Since the beginning of the major spring storms (March 31st) tornado outbreaks are well above the normal. Tornado Alley is usually limited to about seven to eight states located in the middle of the U.S. Nearly half of the U.S. has been struck by tornadoes and the northeast has seen spring storms unlike anything in more than 60 years.
As a child, I envisioned God’s finger reaching down out of the sky and stirring the air to make tornadoes. Have you ever watched a tornado form out of the clouds? The science behind it is quite interesting. Air shooting up meets colder, dryer air and a strong updraft meets winds in varying directions. Winds interact and spin like a child’s top.
Having just finished a Community Emergency Response Team (CERT) Instructor Course, I have a backpack with a hard hat, flash light, gloves, dust mask and goggles. According to the course, I am prepared. With nearly 35 years as a professional firefighter and paramedic, I would think I am prepared too. I have worked the aftermath of a tornado twice, but nothing prepared me for the details provided by physician Kevin J. Kikta.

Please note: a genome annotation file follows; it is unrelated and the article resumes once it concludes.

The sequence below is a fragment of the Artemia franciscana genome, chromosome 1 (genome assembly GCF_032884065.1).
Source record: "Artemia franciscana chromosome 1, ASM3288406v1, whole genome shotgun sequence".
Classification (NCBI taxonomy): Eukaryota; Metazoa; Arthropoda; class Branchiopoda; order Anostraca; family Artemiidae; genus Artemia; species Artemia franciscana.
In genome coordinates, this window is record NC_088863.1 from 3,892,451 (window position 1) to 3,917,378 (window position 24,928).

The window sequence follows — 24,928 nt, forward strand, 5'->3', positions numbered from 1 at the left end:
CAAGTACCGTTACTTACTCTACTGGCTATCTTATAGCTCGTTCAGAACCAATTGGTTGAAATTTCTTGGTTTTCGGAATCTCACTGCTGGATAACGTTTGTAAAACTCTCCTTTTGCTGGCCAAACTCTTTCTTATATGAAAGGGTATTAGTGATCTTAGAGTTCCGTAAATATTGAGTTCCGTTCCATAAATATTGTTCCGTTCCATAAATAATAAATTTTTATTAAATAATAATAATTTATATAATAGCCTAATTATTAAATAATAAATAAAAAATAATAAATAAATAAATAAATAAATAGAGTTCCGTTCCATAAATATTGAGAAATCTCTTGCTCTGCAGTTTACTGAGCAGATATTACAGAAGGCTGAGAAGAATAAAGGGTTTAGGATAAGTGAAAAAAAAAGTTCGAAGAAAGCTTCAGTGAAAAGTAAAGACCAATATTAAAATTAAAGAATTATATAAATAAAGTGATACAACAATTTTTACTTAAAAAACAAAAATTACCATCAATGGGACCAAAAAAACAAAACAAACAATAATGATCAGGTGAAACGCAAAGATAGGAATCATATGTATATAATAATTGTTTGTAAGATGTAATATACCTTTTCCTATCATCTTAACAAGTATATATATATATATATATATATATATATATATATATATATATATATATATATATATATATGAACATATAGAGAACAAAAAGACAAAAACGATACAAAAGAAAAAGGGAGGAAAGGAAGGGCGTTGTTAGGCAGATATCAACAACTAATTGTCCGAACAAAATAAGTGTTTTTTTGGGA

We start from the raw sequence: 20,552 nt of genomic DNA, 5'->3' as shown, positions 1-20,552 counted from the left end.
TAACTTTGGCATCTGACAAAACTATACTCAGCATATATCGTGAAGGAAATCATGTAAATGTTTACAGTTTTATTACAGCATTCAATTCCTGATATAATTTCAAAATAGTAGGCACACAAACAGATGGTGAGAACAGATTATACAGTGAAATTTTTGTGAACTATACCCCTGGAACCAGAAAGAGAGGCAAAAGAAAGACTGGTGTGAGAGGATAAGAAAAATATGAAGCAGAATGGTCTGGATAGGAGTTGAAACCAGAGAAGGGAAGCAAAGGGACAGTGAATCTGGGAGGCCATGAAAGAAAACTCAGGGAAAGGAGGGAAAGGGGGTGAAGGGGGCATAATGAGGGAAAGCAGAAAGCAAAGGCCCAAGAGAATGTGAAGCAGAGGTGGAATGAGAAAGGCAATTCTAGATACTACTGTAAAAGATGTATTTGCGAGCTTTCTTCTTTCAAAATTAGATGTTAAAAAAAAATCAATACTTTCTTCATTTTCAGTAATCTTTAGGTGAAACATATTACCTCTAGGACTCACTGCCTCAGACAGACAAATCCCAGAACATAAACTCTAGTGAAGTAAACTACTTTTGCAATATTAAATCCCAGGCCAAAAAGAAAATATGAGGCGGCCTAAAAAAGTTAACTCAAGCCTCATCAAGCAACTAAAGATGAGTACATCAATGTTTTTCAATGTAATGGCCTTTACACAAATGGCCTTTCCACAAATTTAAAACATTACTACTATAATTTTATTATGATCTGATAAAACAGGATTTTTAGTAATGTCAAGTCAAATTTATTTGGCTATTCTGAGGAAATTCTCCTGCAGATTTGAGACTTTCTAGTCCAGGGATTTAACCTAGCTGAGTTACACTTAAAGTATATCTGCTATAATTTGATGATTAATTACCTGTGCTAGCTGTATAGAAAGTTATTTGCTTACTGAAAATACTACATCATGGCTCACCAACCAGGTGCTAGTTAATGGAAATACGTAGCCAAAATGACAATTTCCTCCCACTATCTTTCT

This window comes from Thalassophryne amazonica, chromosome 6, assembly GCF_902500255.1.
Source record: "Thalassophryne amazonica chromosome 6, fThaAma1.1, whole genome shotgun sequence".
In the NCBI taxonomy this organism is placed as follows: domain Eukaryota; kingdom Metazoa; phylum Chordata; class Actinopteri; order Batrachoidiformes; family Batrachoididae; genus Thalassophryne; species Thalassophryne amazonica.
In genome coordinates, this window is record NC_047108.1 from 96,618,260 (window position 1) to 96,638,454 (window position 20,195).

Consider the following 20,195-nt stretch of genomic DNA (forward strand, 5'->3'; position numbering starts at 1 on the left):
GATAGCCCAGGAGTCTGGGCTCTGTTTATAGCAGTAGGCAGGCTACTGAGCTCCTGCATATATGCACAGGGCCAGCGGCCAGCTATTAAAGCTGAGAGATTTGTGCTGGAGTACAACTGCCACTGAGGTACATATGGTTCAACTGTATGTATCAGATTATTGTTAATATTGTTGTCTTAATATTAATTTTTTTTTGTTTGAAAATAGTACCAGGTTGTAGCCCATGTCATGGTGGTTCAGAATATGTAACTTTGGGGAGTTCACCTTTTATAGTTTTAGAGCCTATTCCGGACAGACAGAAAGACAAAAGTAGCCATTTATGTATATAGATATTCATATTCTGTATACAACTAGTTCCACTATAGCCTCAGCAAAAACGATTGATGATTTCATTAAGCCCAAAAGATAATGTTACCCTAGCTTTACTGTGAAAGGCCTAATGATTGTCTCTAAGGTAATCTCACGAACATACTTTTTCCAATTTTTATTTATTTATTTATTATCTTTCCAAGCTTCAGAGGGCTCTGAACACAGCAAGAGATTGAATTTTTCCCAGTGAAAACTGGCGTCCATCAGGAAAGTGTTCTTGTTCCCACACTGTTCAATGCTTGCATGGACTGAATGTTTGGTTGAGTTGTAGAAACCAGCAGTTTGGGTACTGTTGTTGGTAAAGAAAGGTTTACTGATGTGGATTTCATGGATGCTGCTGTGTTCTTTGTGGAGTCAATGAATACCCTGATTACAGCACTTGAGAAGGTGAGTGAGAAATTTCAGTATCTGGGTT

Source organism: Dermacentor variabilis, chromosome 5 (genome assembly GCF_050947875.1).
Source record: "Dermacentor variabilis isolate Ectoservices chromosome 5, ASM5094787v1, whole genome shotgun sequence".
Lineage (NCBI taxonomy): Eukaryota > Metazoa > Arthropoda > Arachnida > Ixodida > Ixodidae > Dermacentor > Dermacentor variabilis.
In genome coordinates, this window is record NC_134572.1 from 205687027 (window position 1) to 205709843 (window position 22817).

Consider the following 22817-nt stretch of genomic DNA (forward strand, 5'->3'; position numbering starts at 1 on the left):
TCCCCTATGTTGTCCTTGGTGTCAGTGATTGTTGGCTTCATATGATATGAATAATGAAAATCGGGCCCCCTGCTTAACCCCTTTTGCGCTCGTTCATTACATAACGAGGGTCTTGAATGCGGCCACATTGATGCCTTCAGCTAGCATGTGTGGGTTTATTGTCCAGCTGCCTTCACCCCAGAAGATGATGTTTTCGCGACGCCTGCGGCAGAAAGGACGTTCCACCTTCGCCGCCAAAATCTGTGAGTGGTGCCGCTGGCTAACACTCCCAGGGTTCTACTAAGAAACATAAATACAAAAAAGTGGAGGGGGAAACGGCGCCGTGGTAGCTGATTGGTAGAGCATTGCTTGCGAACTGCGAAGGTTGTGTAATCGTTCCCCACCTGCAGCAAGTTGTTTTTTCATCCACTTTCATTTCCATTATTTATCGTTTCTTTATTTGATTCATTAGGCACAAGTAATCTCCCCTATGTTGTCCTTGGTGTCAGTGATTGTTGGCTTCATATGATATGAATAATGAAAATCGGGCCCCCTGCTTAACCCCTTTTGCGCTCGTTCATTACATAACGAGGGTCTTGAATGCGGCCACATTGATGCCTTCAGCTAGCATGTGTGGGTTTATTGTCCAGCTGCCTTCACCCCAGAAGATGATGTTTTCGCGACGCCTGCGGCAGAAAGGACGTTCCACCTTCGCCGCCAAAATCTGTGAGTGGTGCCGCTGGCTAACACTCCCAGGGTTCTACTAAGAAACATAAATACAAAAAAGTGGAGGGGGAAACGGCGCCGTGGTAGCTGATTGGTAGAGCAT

Dr. Kikta was working in the Department of Emergency Medicine at Mercy/St. John’s Regional Medical Center, Joplin, MO, on Sunday, May 22, 2011. His story begins with an EF5 multiple-vortex tornado that hit the southern part of the city and ranks as one of Missouri and America’s deadliest storms. Dr. Kikta’s story, outlined in italics, needs no explanation.
45 Seconds of…
At 5:42 p.m., a security guard yelled to everyone, “Take cover! We are about to get hit by a tornado!”
We heard a loud horrifying sound like a large locomotive ripping through the hospital. The whole hospital shook and vibrated as we heard glass shattering, light bulbs popping, walls collapsing, people screaming, the ceiling caving in above us, and water pipes breaking, showering water down on everything…